The One Thing You Should NEVER Do When Resigning From A Job
When it comes to resignation tips, most pointers are common knowledge: resign amicably and in person, give adequate notice, and remain professional throughout the process. However, there is one little known guideline that could make a big difference for your future, and you might be surprised to find out what it is. I’m talking about counteroffers, and why you should never accept one.
Let’s be honest here. If you felt compelled to talk to your boss about resigning, odds are this was not an impulsive decision. You’ve sat with this idea for a while. Maybe the commute is way too long, or maybe you’ve just received a better offer. It’s possible that you felt your skills were undervalued. Whatever the case, the bottom line is this:
You already had reasons for wanting to quit.
A salary increase doesn’t change that, and neither does a bigger office or a better schedule. Whatever led you to make this decision was likely more significant than any new perk your employer is offering, and your resignation is not unfounded. In other words, it’s unlikely you would leave the familiarity of your current job without good reason.
Agreeing to stay might just mean delaying the inevitable.
It’s a band-aid solution that rarely works out in the long-run. In fact, studies show that 80% of people who accept counter offers from their employers end up leaving within six months or are terminated – within six to 12 months. And half of those who accept counter-offers realize within 90 days that they really do want to leave after all.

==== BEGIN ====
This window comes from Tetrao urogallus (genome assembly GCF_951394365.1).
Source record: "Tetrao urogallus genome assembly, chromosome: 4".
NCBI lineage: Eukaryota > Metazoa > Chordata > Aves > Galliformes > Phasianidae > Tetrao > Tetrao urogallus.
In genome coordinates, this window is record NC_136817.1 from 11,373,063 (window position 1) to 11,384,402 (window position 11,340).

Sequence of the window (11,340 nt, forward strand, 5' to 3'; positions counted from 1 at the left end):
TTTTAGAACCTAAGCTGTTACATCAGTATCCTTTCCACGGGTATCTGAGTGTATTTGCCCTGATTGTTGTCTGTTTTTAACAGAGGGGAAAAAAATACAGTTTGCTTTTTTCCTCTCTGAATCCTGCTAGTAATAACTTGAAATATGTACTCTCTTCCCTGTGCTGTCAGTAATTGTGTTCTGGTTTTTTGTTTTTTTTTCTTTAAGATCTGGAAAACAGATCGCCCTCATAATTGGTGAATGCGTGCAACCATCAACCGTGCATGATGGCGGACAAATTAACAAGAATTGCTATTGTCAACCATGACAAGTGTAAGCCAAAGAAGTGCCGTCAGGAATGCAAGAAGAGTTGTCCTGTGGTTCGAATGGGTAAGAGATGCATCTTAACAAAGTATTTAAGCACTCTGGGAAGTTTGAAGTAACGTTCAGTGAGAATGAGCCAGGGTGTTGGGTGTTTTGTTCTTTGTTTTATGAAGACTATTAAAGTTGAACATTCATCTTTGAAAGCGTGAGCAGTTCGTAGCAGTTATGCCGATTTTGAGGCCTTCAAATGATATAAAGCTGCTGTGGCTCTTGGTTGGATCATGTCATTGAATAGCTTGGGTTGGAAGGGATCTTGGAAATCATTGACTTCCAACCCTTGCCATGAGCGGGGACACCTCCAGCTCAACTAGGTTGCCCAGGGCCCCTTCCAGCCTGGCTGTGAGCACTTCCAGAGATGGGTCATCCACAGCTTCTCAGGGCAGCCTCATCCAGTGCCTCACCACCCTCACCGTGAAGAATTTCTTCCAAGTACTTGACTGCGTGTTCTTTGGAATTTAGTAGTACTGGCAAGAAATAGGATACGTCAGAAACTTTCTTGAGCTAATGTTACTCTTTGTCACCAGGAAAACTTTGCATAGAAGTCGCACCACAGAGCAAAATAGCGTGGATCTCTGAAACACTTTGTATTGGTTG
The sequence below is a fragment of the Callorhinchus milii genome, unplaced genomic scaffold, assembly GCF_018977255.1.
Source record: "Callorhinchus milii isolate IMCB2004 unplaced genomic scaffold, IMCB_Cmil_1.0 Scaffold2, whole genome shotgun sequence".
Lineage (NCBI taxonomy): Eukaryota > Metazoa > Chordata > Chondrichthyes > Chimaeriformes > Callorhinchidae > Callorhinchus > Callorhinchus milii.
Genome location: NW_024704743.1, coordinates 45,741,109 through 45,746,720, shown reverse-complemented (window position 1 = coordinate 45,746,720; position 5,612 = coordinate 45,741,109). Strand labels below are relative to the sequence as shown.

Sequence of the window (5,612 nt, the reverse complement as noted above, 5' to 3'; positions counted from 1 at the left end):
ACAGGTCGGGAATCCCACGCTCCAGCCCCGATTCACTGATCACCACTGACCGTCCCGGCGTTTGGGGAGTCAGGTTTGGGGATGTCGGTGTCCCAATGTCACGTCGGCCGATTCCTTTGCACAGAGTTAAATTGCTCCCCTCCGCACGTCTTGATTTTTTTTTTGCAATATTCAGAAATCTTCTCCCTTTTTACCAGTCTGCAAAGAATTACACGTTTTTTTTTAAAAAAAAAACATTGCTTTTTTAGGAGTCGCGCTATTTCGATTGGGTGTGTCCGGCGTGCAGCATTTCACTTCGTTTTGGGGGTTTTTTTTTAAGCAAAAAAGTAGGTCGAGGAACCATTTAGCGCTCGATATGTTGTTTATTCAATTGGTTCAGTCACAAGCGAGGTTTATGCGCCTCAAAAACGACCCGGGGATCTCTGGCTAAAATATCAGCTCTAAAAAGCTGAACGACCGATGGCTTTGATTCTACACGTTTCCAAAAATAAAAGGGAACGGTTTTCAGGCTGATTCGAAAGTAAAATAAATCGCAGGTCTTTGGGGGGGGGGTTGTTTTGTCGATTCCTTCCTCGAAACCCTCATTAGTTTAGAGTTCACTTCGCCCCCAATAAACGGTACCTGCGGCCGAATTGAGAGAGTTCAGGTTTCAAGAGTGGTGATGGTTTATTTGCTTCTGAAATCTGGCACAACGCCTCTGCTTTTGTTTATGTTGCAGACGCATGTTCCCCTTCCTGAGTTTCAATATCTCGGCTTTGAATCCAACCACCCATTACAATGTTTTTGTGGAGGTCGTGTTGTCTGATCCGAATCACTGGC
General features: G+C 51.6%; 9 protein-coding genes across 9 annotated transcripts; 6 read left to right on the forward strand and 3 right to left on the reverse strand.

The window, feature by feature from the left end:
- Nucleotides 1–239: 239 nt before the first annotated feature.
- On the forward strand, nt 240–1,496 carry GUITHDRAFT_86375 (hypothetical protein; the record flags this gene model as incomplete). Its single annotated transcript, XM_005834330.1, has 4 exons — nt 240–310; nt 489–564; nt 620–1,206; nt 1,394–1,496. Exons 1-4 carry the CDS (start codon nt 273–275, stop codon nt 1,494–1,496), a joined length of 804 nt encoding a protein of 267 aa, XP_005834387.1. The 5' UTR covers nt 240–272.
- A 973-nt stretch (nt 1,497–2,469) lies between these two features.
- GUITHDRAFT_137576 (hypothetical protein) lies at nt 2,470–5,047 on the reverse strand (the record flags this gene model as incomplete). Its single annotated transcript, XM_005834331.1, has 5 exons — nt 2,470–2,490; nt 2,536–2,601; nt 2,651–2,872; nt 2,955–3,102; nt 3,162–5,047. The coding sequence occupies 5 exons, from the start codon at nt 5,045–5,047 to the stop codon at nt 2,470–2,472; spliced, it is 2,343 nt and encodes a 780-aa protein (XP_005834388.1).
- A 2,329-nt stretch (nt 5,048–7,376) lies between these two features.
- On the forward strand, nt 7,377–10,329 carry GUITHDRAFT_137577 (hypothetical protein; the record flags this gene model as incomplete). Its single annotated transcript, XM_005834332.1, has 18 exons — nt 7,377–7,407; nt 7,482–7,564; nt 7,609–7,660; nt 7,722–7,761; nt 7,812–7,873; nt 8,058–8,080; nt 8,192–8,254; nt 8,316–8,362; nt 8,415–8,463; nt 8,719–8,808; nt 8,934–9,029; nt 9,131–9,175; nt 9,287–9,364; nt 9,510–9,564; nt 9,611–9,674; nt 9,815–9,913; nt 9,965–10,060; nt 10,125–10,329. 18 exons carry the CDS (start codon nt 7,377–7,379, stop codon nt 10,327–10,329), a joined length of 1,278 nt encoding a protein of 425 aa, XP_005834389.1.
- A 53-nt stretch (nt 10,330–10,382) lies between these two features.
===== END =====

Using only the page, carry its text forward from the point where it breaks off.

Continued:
You should also assess your employers motives for making a counteroffer, because the action might be intended as a cost-saving measure. Hiring someone to replace you takes time and money, often time and money that your employer may not have the desire or willingness to expend at the moment. Sometimes it’s just easier for your boss to make a counteroffer while he/she finds a replacement, which turns you into collateral damage.
Moreover, if a pay increase is your biggest incentive to stay, it’s important to consider why they didn’t just pay you this amount in the first place. A counteroffer does not mean the work you do is suddenly worth more; it’s just a matter of convenience.
The salary increase you are being offered now is what you should have been offered prior to resigning.
By this point, it is likely you have tried to negotiate salary increases with your boss already, maybe even after a stellar performance review, and those requests were effectively denied. If a raise is your employer’s last resort, it’s likely a cost-saving tactic for the time being, and you should have been valued this much from the start.
Moreover, it’s important to consider the repercussions of staying at your job after you discussed quitting. Your decision to resign (even if it was rescinded) will inevitably breed some distrust between you and your boss.
Discussing resignation can potentially call into question your loyalty to the company (and by extension, your employer).
Even if you don’t follow through with your resignation, the fact that you brought it to your employer’s attention shows that you’ve already got one foot out the door. This alerts your boss that it might be time to start looking for a replacement just in case, and if they happen to find someone more qualified or less costly, it’s not a hard call for them to make anymore. Ultimately, it is important to keep in mind that a counteroffer does not resolve the underlying issue that led you to resign in the first place.
If you take away one thing from this article, let it be this: once you resign–go! Remind yourself what made you want to leave and hold on to that feeling. Stick to the plan and move on. Don’t accept that counteroffer. Under any circumstance. Ever.
By Fernando Ortiz-Barbachano
President and CEO of Barbachano International (BIP),
The Human Capital Solutions leader in Mexico, Latin America, and the USA, offering high-impact executive search, executive coaching, and outplacement.
At Barbachano International, we understand the importance of recruiting and the return on investment that top talent can deliver for you. With 27 years in the industry, we know firsthand how imperative it is for an organization to have the right people to achieve its business objectives. We help you avoid painful hiring mistakes and reduce turnover by identifying top performers for your team that result in long-term success.